Senate Candidate Webb Calls Sen. Allen's Remark Disappointing

Democratic Senate candidate Jim Webb talked about getting American troops out of Iraq during a sober foreign policy speech Wednesday, but reporters were more interested in getting his reaction to Sen. George Allen's taunting of a Webb campaign volunteer.

Meanwhile, Allen met with Indian-American political leaders who expressed concerns about Allen's videotaped comments Friday to a Webb staffer of Indian descent, in which Allen twice referred to him as "Macaca" and told the Fairfax County native, "Welcome to America."

Webb, after outlining his foreign policy views to the Arlington Kiwanis Club, told reporters that Allen "knew what he was saying" to Webb's staffer, S.R. Sidarth, who was recording Allen's speech in southwest Virginia.

Webb also said Allen was wrong to bully a young campaign volunteer, especially since Allen has used the same tactic of videotaping Webb appearances.

And Webb said he was particularly irritated that, during the video clip, Allen insinuates that Webb has never been to towns in far southwest Virginia like Breaks, Va., where Allen gave his "Macaca" speech.

"I've spent a good part of my life going down there not because of politics but because I have family there," Webb said, noting that Sidarth had actually stayed the home of Webb family members the night before Allen's speech.

Allen said he apologizes to Sidarth if he took any offense, but said his use of the word "macaca" was an innocent play on "Mohawk," a nickname Allen staffers gave to Sidarth because of his hairstyle. Sidarth said he believes Allen called him the first name that came into his head and that he meant to highlight the fact that Sidarth was the only person of color attending the speech.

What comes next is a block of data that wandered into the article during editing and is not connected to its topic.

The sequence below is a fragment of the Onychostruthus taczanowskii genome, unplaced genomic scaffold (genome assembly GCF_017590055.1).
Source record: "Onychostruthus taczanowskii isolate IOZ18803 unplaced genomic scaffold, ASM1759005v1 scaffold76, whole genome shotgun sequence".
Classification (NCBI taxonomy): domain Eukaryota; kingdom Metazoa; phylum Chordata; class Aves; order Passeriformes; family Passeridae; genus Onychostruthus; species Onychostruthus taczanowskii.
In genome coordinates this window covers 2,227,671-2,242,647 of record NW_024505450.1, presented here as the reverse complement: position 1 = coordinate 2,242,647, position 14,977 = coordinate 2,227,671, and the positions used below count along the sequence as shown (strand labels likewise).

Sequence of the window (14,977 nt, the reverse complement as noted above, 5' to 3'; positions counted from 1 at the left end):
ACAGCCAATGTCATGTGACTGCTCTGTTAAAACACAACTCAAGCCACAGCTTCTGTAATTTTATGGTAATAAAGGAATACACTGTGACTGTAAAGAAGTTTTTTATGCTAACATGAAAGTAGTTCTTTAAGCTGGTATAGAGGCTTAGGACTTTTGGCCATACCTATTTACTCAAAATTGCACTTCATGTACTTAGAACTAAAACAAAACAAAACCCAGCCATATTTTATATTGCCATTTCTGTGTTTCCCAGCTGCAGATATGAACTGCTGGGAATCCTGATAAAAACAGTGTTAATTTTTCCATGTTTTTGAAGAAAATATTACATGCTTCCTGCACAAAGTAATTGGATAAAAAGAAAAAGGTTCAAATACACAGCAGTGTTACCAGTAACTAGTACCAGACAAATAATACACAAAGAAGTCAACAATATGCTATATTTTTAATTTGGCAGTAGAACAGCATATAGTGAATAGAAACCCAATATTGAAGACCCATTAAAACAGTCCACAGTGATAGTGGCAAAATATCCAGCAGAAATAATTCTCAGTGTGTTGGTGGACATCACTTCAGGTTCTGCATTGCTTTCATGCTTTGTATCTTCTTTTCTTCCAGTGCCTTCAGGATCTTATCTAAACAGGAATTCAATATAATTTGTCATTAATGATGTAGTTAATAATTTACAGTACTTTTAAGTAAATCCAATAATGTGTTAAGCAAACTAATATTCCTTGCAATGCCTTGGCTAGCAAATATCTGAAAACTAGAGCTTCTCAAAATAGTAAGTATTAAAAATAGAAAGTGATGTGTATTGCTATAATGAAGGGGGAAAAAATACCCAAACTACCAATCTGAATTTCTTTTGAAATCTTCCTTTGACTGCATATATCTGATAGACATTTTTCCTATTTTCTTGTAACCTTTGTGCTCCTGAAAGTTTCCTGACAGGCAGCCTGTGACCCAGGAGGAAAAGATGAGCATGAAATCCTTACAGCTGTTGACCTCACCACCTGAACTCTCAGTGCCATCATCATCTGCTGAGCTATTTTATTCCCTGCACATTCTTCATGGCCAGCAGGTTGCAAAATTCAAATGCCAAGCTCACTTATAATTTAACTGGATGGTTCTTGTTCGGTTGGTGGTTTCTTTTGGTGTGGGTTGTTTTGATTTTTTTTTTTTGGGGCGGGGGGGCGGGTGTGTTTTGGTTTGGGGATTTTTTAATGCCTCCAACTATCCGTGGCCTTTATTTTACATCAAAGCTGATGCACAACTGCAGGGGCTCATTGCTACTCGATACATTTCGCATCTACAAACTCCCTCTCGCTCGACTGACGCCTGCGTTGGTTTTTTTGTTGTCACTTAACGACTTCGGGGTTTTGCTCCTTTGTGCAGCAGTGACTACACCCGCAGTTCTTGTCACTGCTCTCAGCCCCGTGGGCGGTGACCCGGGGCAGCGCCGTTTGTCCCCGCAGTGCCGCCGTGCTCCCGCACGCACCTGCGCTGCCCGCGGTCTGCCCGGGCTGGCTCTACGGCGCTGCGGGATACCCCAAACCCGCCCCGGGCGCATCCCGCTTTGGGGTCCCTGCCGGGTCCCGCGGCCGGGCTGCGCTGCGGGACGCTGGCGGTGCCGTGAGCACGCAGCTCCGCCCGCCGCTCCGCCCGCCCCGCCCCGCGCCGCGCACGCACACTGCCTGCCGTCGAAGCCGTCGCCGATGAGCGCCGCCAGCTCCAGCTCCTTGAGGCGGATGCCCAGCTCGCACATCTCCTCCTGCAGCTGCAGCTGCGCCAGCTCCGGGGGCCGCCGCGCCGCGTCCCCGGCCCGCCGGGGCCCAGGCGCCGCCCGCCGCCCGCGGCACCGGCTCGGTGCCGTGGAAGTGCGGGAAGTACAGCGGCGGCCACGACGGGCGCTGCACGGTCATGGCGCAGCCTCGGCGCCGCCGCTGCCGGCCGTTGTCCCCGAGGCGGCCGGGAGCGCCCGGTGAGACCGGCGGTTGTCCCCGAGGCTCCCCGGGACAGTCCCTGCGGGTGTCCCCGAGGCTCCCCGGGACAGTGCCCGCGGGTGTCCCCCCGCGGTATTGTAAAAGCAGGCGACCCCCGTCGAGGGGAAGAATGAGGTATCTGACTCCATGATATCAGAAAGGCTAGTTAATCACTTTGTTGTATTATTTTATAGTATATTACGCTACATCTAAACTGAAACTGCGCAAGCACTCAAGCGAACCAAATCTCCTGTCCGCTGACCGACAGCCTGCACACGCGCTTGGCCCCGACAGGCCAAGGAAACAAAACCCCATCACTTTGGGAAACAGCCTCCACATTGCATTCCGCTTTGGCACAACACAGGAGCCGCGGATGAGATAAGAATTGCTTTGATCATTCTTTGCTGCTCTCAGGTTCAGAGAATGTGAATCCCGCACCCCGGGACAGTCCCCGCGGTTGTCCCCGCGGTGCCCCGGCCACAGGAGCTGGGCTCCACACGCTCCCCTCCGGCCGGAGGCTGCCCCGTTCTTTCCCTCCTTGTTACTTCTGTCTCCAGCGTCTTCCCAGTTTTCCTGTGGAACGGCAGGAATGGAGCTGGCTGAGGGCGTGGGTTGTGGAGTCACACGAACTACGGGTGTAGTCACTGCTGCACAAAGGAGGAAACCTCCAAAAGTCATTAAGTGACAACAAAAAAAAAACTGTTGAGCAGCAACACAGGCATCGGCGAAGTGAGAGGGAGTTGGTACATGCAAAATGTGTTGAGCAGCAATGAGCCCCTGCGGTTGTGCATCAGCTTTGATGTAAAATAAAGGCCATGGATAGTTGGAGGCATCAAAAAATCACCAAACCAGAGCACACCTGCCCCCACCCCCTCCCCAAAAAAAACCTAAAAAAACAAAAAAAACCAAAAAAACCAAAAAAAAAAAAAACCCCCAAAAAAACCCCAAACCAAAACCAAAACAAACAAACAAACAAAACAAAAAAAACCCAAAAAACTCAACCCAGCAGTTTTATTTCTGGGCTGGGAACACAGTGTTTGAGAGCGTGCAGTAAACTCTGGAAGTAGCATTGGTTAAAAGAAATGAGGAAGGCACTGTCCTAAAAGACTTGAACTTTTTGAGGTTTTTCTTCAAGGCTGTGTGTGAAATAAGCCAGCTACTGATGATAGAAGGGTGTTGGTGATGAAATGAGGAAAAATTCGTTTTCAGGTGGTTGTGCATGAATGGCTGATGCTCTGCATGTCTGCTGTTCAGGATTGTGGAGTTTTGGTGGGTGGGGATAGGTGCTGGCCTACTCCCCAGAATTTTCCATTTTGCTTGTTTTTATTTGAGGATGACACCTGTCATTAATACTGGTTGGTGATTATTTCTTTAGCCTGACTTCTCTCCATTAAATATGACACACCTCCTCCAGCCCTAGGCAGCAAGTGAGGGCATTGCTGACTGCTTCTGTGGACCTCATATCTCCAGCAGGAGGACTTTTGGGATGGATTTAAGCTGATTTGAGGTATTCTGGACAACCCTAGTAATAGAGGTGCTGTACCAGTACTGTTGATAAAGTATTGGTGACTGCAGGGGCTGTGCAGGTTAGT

Macaca in some contexts is an obscure racial slur, and is also a genus of monkeys including macaques.

Allen was to meet Wednesday with leaders from the US Indian Political Action Committee, which said Allen's comments have generated hundreds of emails.

"Obviously this is something that has us very, very concerned," said Sonjay Puri, a northern Virginia businessman and founder and director of the PAC, which claims 30,000 members. "The remarks are very insensitive."

Puri, who described himself as nonpartisan, said the PAC has had good relations in the past with Allen and he has been receptive to the group's political interests, which range from economic issues to immigration.

"But still, these remarks are very insensitive and shocking," Puri said in a phone interview.

While Puri did not directly address the specific alleged slur, he said the context of Allen's remarks clearly are intended to offend.

"If you read his comments in their totality, it becomes very clear now matter how you explain the phrasing it is insensitive to a young kid who is of Indian American descent," Puri said.

Puri said Allen faces a "lot of bridges to be mended."

Allen's campaign declined to comment on the meeting, deferring to Puri and other organizers.

Webb, for his part, said he hadn't spent much time looking into the incident because he had been busy preparing to outline his foreign policy agenda, which he did in Wednesday's speech.

Webb called for getting American troops out of Iraq "in the short term" and moving them to friendly Arab nations, like Jordan and Kuwait. That way, the U.S. could respond to crises in Iraq but also reassure the Arab world that it has no long-term designs there.

Webb also said Congress should ban any funding for the establishment of permanent military bases there.

"We don't need them if we're leaving," Webb said.

Webb, an early outspoken opponent of the Iraq war, has made foreign policy the centerpiece of his campaign, and in his speech Wednesday he linked the problems in Iraq to global geopolitics.

American misadventures in Iraq have worked not only to strengthen Iran and the Shiite Hezbollah militia in Lebanon, but ultimately give strength to China, which has been seeking inroads in the Middle east for decades, he said.

"We have to face the fact that China represents our greatest strategic challenge," Webb said.